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Synergy Effects of Co-processing of Biomass with Coal and Non-toxic Wastes for Heat and Power Generation (COPOWER)

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Co-firing combinations

Improved mixes of biomass, waste and coal could create more efficient and more environmentally friendly fuel that can help satisfy Europe's energy needs.

Climate Change and Environment

The economic focus during the 21st century is dominated by the energy sector, and Europe aims to be at the forefront of the industry with a sustainable, eco-friendly approach in mind. The EU-funded project 'Synergy effects of co-processing of biomass with coal and non-toxic wastes for heat and power generation' (Copower) aimed to play an important role in this direction. The project looked at optimising waste disposal and exploiting biomass in an environmentally friendly way to improve energy generation To achieve its aims, Copower evaluated biomass resources in Italy, Portugal and Turkey. It identified technical and economic barriers for using biomass and other wastes for energy. The project endeavoured to analyse fuel systems, investigate fuel mixes and characterise wastes for their energy potential to develop the most ideal mix of waste and fuel (co-firing). This involved looking into limits of these synergies, as well as slagging, fouling, and ash behaviour during combustion. The project examined the fuel supply for co-firing to optimise combustion processes minimise environmental consequences and improve economic considerations. It conducted co-firing tests using fluidised beds which offer the versatility required to deal with different fuels at the same time. Apart from analysing the supply chain, the project team conducted tests on different waste materials and combinations involving coal, straw, bone meal and sewage sludge. It closely examined fuel volatility, char combustion, ash behaviour, emissions and environmental toxicity, conducting numerous co-firing tests to identify the most efficient blends. Copower also conducted environmental impact and socioeconomic assessments, in addition to looking at storage considerations and undertaking a market analysis. Another important project achievement was the formulation of a database outlining data on the various fuels related to the project and variations in different countries. Project results also listed positive synergies achieved during co-firing tests, which could be very valuable to further the technology. In combination, all the data and results of the project have the potential to yield new co-firing energy systems that could be of great benefit to the world's energy needs.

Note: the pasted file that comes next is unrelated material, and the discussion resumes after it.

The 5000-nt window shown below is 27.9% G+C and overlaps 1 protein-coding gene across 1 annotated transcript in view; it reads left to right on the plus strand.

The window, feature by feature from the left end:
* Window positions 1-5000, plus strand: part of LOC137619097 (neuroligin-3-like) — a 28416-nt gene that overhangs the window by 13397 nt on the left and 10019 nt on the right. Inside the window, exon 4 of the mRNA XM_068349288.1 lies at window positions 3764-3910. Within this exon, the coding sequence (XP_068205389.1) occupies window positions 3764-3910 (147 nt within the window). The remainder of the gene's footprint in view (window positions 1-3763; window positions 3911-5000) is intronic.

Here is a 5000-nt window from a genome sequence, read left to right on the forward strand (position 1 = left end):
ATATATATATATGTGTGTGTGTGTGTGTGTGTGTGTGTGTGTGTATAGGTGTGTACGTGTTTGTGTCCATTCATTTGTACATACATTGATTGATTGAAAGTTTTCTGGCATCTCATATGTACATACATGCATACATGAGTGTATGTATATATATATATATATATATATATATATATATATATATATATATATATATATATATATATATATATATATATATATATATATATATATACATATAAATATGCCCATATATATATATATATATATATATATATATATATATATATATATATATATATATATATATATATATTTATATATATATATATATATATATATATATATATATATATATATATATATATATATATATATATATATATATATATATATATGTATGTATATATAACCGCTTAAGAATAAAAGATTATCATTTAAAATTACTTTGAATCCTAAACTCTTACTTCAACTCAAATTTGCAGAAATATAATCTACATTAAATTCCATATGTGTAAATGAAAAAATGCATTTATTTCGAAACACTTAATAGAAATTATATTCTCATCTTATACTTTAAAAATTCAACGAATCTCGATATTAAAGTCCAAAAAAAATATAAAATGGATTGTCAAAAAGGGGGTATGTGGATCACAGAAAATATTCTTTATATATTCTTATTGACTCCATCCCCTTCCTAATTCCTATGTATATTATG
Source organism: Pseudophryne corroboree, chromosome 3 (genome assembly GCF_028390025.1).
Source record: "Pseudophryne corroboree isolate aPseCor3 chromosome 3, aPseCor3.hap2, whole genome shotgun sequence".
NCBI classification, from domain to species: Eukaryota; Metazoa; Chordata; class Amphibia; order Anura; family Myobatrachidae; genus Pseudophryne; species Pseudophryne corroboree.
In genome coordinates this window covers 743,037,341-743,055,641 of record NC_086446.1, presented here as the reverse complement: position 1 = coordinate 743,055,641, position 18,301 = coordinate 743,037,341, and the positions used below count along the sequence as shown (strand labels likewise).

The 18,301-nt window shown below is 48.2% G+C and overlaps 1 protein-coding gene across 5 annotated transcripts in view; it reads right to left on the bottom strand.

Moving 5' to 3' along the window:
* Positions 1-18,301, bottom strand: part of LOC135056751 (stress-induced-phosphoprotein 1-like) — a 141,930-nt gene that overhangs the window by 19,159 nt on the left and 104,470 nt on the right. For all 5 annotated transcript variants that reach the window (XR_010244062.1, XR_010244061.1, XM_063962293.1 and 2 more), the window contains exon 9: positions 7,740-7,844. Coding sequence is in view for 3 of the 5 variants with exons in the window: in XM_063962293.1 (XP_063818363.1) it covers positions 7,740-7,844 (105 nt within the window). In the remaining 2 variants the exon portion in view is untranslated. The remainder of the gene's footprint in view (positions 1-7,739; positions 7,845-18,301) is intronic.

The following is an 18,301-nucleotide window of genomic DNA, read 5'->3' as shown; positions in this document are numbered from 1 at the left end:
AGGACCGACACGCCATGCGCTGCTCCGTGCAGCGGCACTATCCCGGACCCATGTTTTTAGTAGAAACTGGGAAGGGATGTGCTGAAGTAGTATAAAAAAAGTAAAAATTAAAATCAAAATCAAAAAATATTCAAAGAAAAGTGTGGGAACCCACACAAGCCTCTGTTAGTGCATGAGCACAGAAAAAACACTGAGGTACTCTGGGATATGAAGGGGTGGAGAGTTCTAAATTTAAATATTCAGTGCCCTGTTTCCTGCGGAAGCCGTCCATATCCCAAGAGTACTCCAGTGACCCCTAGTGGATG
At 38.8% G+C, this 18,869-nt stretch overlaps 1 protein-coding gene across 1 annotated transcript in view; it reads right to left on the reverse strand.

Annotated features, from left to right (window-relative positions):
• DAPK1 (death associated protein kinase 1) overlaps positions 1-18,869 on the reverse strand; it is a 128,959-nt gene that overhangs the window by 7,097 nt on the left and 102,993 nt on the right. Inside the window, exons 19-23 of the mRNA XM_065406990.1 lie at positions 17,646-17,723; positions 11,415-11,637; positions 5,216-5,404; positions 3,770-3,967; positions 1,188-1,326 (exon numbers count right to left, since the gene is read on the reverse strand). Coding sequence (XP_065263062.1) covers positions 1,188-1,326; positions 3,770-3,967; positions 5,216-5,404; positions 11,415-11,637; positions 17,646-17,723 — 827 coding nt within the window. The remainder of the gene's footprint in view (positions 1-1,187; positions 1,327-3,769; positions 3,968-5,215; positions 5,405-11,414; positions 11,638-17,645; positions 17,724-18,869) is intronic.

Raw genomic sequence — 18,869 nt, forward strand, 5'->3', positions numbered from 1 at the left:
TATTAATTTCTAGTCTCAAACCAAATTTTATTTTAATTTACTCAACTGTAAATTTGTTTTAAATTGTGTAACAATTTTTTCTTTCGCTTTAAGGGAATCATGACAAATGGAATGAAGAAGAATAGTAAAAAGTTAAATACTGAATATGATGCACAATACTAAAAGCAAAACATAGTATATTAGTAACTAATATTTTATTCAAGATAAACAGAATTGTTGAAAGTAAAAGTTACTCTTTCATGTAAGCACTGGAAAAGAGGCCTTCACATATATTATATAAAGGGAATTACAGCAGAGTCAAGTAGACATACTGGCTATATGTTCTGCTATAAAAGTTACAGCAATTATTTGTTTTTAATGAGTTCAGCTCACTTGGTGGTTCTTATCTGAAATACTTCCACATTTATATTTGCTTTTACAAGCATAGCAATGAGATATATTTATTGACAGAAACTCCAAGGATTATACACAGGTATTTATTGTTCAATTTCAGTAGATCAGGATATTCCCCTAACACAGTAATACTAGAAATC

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Climate Change and Environment

25 September 2019